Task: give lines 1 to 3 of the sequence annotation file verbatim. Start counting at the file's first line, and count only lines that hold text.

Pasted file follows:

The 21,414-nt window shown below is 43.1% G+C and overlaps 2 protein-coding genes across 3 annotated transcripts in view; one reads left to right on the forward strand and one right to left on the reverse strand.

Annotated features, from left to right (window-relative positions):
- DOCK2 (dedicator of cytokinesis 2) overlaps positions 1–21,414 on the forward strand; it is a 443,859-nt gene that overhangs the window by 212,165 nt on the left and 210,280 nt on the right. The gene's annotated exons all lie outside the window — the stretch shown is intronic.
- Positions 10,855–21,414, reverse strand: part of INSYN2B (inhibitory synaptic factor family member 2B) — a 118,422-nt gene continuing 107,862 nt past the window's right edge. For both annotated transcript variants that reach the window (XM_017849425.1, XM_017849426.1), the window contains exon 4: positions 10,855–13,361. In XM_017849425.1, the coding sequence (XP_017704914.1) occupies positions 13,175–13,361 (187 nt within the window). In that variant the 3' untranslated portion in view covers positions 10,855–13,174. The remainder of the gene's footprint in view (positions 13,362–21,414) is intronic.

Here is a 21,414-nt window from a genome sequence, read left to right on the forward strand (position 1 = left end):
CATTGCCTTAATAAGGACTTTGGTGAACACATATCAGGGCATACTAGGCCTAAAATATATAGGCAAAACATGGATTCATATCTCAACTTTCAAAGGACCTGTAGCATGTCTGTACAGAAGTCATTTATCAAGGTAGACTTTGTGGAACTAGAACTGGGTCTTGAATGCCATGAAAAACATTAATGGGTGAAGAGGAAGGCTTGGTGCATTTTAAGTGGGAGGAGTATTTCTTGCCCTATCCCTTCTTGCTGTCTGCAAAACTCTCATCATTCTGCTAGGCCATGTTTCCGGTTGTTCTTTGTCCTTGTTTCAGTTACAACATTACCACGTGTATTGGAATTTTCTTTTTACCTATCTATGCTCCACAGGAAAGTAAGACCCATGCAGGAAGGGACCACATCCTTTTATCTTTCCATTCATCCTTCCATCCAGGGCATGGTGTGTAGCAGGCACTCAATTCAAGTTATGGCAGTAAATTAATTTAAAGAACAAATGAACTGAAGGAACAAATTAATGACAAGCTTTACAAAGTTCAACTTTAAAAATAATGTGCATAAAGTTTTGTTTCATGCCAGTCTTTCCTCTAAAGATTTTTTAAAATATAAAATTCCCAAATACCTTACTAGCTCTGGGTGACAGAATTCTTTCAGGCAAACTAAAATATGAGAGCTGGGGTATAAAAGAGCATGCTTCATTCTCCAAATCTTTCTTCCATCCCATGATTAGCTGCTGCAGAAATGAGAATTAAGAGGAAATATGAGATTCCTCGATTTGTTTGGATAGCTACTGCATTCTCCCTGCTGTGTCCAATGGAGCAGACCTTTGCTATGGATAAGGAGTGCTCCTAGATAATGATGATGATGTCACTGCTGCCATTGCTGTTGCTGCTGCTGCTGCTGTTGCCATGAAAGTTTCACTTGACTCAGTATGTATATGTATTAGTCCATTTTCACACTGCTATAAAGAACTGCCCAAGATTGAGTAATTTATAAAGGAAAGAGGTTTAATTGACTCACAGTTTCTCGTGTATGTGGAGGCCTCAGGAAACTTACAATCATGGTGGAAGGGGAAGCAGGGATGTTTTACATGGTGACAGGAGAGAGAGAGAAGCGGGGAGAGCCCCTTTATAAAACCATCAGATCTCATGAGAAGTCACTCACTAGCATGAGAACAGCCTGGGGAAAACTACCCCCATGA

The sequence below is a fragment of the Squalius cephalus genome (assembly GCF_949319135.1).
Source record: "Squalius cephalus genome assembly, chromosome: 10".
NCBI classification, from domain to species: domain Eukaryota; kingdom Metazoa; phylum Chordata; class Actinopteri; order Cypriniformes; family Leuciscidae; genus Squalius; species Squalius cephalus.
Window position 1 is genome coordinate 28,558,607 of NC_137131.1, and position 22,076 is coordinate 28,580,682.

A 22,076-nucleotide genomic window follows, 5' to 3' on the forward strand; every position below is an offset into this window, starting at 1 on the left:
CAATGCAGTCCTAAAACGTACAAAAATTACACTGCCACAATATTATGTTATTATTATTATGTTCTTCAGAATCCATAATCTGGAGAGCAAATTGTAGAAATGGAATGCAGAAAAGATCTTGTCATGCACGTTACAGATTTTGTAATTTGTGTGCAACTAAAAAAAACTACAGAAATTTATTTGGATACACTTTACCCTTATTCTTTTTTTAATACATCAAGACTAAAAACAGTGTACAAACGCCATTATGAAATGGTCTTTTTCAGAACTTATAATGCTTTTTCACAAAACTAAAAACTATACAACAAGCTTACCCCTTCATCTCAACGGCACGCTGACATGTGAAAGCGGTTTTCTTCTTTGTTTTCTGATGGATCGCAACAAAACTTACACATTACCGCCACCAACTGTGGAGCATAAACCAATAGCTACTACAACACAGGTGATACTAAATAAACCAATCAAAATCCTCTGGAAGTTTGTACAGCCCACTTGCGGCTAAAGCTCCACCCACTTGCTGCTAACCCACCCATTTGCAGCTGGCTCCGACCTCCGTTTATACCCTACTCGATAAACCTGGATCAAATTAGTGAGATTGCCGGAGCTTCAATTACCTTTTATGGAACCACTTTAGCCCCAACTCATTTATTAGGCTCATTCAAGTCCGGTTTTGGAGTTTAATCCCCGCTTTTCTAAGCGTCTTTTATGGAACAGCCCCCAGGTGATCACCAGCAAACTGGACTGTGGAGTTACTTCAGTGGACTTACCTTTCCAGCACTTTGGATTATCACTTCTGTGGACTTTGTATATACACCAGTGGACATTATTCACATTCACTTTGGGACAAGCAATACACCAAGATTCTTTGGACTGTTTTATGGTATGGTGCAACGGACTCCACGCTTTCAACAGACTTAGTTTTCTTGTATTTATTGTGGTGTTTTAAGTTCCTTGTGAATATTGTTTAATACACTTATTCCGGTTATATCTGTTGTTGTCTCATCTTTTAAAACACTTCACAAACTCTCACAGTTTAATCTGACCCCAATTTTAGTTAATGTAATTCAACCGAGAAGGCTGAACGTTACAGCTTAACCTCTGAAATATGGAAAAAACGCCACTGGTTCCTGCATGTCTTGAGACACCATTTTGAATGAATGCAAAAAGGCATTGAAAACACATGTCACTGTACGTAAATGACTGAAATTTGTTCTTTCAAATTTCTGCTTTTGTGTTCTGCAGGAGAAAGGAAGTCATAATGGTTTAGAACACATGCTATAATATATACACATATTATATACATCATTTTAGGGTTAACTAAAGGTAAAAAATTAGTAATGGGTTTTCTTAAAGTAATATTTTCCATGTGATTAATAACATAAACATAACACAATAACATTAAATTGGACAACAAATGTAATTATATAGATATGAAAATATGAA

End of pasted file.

The 21,414-nt window shown below is 43.1% G+C and overlaps 2 protein-coding genes across 3 annotated transcripts in view; one reads left to right on the forward strand and one right to left on the reverse strand.

Annotated features, from left to right (window-relative positions):
- DOCK2 (dedicator of cytokinesis 2) overlaps positions 1–21,414 on the forward strand; it is a 443,859-nt gene that overhangs the window by 212,165 nt on the left and 210,280 nt on the right. The gene's annotated exons all lie outside the window — the stretch shown is intronic.